Note: These are not all for the command line. There are so many other tricks we learn along the way and they are seldom documented. If you know others please throw them in the comments.

MySQL Tip:
When you run a normal query in MySQL prompt, if your table is larger than your monitor, you get a jumbled mess of data. It is incredibly hard to read and makes for slow going. The following command replaces the common “;” with a “\G” to complete your command and displays the data in a clean vertical fashion.

mysql> select * from stores where id = 1\G

*************************** 1. row ***************************
                            id: 1
                    company_id: 3
                          name: Cool Hunting
                      verified: 0
       customer_service_number: (310) 698-3333
                    dispatched: 335863038
         service_type_bit_mask: 1
              test_location_id: NULL
         reference_location_id: NULL
              gps_refresh_rate: NULL
1 row in set (0.00 sec)

VIM Tip:
(Shift-j) Dealing a lot with small polygone data points, I require sets from legacy applications and product people – often mistreated and malformed or in old formats.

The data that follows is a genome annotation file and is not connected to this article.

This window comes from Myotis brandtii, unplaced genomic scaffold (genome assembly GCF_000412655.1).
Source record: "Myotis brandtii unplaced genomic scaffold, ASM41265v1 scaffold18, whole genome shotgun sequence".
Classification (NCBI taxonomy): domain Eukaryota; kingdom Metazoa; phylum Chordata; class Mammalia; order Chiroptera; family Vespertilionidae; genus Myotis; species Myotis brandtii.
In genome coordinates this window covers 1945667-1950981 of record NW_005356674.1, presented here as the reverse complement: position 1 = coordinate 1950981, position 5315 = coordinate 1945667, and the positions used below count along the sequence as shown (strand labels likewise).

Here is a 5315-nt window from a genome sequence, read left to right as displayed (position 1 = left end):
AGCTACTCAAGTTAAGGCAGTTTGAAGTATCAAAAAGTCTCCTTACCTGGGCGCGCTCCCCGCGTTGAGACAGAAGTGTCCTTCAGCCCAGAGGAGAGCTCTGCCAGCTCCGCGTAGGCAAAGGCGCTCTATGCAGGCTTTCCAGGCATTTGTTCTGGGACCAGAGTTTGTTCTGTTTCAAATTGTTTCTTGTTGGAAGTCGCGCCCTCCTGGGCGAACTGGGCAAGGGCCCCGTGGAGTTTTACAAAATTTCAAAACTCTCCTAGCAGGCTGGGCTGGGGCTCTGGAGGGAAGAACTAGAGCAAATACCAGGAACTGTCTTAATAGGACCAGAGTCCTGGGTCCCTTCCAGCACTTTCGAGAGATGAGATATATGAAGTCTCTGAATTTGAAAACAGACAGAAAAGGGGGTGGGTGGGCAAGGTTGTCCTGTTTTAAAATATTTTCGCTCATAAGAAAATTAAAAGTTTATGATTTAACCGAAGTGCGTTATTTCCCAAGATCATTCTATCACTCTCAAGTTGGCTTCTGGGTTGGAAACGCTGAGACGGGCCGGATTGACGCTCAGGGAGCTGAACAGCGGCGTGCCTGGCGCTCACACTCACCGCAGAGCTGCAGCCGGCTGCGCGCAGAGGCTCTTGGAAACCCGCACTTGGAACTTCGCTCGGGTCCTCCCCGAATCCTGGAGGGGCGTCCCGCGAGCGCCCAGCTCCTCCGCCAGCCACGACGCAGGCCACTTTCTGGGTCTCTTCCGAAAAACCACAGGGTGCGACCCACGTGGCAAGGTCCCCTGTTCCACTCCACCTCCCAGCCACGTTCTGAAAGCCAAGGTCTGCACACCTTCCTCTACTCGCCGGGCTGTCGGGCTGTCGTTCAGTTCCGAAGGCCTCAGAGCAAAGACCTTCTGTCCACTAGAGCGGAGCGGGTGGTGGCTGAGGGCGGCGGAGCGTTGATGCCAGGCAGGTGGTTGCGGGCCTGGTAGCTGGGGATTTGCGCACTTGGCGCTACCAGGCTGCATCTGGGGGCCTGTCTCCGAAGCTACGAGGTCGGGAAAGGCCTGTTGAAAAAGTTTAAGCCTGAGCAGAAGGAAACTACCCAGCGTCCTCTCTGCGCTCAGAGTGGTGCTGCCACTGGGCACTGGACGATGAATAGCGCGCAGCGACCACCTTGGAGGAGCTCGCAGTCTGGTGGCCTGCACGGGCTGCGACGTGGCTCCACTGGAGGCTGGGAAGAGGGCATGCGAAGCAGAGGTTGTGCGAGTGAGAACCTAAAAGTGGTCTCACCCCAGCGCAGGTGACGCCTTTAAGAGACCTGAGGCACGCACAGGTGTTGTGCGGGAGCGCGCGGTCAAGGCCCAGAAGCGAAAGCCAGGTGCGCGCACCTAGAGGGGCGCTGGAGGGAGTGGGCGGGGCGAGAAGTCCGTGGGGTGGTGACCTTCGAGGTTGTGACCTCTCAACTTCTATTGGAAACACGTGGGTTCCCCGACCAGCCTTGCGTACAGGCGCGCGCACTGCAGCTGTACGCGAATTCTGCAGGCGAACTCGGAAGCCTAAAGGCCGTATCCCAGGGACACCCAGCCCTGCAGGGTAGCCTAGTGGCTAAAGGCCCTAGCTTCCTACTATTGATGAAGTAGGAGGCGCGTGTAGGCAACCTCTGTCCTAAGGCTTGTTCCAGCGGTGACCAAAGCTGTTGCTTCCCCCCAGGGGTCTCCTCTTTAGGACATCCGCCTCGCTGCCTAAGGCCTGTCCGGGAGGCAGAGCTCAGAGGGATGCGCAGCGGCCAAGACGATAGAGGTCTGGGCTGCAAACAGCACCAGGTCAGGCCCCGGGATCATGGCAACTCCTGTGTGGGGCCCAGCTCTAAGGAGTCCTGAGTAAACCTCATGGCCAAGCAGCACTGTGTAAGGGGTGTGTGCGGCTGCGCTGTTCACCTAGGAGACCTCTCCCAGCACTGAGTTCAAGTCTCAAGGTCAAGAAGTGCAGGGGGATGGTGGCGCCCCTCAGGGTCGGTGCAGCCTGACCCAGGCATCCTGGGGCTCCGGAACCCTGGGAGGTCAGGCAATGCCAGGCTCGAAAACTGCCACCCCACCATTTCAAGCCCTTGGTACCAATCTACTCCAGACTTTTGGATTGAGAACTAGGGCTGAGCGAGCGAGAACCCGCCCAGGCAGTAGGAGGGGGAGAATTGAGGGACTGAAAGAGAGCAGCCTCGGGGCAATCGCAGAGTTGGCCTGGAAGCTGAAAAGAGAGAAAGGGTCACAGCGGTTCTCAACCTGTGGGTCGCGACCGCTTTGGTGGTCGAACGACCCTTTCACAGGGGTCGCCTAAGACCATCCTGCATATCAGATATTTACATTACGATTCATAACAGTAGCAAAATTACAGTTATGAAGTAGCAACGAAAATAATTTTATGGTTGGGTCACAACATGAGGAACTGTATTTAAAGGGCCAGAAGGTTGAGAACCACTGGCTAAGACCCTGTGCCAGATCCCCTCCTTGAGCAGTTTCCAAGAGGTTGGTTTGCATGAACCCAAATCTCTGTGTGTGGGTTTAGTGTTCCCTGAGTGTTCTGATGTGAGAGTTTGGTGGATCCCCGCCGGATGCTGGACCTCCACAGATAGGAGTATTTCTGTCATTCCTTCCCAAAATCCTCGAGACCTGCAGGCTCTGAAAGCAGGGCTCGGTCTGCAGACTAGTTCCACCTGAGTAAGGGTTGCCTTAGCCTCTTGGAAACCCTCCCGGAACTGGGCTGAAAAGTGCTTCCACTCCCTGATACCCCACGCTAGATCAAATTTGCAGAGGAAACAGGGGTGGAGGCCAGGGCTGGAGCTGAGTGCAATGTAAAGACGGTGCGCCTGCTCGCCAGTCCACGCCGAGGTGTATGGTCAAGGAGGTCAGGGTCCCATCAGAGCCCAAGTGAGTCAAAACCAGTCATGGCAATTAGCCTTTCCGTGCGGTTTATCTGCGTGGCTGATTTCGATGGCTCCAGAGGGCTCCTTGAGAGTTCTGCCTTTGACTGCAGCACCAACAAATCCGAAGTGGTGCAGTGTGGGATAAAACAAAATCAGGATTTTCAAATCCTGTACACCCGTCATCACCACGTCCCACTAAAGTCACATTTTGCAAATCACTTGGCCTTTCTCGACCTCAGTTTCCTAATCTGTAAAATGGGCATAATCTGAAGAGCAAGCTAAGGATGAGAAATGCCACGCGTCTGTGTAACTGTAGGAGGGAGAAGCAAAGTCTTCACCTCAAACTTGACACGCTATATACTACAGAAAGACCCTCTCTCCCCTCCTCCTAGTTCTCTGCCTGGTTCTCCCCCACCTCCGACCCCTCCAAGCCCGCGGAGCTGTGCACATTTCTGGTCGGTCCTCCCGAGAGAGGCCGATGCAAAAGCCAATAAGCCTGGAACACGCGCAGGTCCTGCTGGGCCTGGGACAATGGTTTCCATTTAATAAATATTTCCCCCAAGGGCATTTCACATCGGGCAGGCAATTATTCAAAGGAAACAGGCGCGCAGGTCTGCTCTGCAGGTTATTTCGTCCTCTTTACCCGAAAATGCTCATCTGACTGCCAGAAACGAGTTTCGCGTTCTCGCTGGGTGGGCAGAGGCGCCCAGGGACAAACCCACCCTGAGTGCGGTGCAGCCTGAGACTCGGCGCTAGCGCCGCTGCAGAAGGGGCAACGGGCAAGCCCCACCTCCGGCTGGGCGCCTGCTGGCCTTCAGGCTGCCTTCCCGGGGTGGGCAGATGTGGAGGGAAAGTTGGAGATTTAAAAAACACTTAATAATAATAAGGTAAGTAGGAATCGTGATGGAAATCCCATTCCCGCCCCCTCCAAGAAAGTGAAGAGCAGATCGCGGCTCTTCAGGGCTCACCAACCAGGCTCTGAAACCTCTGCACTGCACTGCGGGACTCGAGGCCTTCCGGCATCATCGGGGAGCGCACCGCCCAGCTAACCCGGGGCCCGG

For example, consider this dataset.

"-117.317 33.084", 
"-117.31 33.084", 
"-117.31 33.092", 
"-117.301 33.091", 
"-117.293 33.091", 
"-117.284 33.091"

This isn’t bad, but there might a thousand reasons why you need the white space reduced or the data on one line, so in command mode in Vim type:

8 shift-j or shift-j 8 times. I prefer the former.

This will result in all the data points to move up to one line.

"-117.317 33.084", "-117.31 33.084", "-117.31 33.092", "-117.301 33.091", "-117.293 33.091", "-117.284 33.091"

Command Line Tips:
SSHing to servers or remote DBs is a common action for most development but copying and pasting or trying to remember a freeway of flags is cumbersome.This next command has become the norm of my daily development.

Try the following on the prompt:
Type cntl-r. A prompt will appear below your line. If you type a the first characters of where/what you want to do bck-i-search will autocomplete for you. Pretty sweet!

➜ cntl-r

bck-i-search: _

➜   ssh                                        
bck-i-search: ssh_

cntl-s brings up a forward search, but I have no idea on the use case for this. Can the command line tell your future?

➜ cntl-s

fwd-i-search: _ 

Also, a few more handy things

➜ cntl-a => beginning of a line
➜ cntl-k => delete everything forward
➜ cntl-e => end of a line


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